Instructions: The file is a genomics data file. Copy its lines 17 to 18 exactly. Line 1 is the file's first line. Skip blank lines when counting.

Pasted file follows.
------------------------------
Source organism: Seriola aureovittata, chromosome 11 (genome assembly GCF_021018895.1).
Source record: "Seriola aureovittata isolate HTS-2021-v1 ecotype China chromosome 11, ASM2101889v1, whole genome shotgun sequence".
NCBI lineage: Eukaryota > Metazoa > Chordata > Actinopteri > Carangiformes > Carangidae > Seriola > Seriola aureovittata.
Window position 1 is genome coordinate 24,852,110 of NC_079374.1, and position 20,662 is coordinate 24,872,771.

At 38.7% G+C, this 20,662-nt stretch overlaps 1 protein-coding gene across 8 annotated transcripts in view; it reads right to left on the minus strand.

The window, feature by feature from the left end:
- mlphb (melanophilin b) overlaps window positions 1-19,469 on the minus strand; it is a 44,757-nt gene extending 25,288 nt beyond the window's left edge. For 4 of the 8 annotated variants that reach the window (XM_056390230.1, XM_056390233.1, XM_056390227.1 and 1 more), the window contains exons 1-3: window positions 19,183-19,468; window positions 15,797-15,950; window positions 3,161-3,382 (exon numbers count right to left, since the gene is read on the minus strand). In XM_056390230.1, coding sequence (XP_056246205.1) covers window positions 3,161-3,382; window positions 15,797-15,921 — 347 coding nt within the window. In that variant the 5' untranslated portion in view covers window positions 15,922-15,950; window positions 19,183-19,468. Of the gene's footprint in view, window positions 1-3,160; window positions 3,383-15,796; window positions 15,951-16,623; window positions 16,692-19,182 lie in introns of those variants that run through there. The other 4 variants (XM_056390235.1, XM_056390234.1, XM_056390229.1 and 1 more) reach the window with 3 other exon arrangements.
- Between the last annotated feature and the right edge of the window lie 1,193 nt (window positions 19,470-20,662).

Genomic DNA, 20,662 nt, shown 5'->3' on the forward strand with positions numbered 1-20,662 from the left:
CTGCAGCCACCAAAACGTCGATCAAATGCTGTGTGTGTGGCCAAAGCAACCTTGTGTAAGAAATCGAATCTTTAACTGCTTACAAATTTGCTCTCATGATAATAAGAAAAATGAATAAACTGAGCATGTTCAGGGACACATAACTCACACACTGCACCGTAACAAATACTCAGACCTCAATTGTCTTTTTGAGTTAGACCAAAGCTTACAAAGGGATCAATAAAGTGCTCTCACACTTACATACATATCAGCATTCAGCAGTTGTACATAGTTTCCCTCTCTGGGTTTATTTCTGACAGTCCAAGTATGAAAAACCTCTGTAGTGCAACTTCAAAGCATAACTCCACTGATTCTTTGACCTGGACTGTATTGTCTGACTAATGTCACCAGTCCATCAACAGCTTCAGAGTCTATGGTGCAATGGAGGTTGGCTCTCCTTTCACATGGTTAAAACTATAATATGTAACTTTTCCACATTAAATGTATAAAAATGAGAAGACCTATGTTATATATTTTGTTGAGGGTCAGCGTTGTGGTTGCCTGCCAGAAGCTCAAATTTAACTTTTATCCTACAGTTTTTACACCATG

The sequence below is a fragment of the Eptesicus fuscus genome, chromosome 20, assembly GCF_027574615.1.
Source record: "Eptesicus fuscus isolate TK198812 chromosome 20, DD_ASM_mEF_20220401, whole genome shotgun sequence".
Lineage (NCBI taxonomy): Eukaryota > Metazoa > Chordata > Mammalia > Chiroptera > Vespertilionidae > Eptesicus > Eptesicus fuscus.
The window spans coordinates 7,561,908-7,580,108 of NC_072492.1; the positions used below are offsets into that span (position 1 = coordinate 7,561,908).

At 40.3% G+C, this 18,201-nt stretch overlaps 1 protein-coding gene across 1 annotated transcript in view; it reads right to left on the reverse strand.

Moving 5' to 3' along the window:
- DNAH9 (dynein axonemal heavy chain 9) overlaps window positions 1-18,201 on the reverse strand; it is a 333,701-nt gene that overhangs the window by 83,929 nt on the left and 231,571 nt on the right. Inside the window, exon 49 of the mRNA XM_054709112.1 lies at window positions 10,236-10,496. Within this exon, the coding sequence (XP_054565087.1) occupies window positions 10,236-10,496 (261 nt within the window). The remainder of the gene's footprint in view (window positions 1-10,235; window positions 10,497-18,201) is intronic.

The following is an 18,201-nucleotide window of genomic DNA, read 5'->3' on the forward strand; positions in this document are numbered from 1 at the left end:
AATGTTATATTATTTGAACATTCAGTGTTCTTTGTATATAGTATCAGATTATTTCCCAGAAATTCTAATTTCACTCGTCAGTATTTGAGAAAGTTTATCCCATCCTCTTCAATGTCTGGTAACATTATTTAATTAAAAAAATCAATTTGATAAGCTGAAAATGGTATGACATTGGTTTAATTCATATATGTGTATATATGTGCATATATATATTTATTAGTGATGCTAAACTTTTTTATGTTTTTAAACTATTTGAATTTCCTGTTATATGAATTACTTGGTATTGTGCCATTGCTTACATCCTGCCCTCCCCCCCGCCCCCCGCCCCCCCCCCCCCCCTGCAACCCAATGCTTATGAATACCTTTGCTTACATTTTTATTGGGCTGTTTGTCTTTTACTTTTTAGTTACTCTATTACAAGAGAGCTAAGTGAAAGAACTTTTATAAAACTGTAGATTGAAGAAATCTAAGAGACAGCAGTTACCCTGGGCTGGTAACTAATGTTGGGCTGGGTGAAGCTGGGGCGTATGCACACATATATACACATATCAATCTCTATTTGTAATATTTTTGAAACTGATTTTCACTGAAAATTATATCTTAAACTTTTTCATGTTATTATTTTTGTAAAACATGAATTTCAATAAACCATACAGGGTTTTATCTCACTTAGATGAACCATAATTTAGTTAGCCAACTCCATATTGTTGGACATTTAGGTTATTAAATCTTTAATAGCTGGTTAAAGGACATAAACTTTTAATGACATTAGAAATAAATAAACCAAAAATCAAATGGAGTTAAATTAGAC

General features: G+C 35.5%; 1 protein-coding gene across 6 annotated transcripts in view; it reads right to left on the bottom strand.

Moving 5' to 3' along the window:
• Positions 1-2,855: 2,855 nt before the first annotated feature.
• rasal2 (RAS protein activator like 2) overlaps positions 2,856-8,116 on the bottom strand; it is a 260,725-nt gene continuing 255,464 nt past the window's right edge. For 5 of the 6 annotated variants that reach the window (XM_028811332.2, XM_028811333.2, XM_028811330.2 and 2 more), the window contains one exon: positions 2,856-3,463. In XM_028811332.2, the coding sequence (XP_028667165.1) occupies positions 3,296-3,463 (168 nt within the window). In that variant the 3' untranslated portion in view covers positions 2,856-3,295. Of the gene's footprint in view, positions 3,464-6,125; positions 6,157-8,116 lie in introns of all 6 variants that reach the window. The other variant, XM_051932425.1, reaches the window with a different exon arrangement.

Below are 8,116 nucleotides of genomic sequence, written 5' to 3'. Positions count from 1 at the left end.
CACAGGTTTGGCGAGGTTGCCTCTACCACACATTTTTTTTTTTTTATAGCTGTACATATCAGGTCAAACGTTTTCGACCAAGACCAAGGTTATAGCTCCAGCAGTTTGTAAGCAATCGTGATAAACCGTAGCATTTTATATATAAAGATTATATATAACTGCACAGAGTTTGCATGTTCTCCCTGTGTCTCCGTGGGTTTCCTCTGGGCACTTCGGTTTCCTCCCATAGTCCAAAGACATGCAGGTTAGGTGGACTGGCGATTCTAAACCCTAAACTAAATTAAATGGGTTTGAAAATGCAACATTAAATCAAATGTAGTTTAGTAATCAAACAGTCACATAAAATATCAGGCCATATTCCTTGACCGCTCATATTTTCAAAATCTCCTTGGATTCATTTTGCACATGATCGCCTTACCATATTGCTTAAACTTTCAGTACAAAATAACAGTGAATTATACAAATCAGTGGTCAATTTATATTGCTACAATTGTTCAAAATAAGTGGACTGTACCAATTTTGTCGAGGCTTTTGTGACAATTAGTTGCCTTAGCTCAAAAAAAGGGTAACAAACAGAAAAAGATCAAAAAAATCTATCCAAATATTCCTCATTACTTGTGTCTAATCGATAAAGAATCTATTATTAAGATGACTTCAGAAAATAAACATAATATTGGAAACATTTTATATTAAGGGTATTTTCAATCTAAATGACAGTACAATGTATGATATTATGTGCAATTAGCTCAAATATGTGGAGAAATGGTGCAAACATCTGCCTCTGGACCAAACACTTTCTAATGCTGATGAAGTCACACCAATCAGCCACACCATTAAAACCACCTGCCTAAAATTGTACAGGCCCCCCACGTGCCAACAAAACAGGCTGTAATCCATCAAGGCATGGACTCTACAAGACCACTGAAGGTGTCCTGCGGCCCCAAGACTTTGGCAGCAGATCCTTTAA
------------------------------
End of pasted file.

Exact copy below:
- DNAH9 (dynein axonemal heavy chain 9) overlaps window positions 1-18,201 on the reverse strand; it is a 333,701-nt gene that overhangs the window by 83,929 nt on the left and 231,571 nt on the right. Inside the window, exon 49 of the mRNA XM_054709112.1 lies at window positions 10,236-10,496. Within this exon, the coding sequence (XP_054565087.1) occupies window positions 10,236-10,496 (261 nt within the window). The remainder of the gene's footprint in view (window positions 1-10,235; window positions 10,497-18,201) is intronic.

The following is an 18,201-nucleotide window of genomic DNA, read 5'->3' on the forward strand; positions in this document are numbered from 1 at the left end: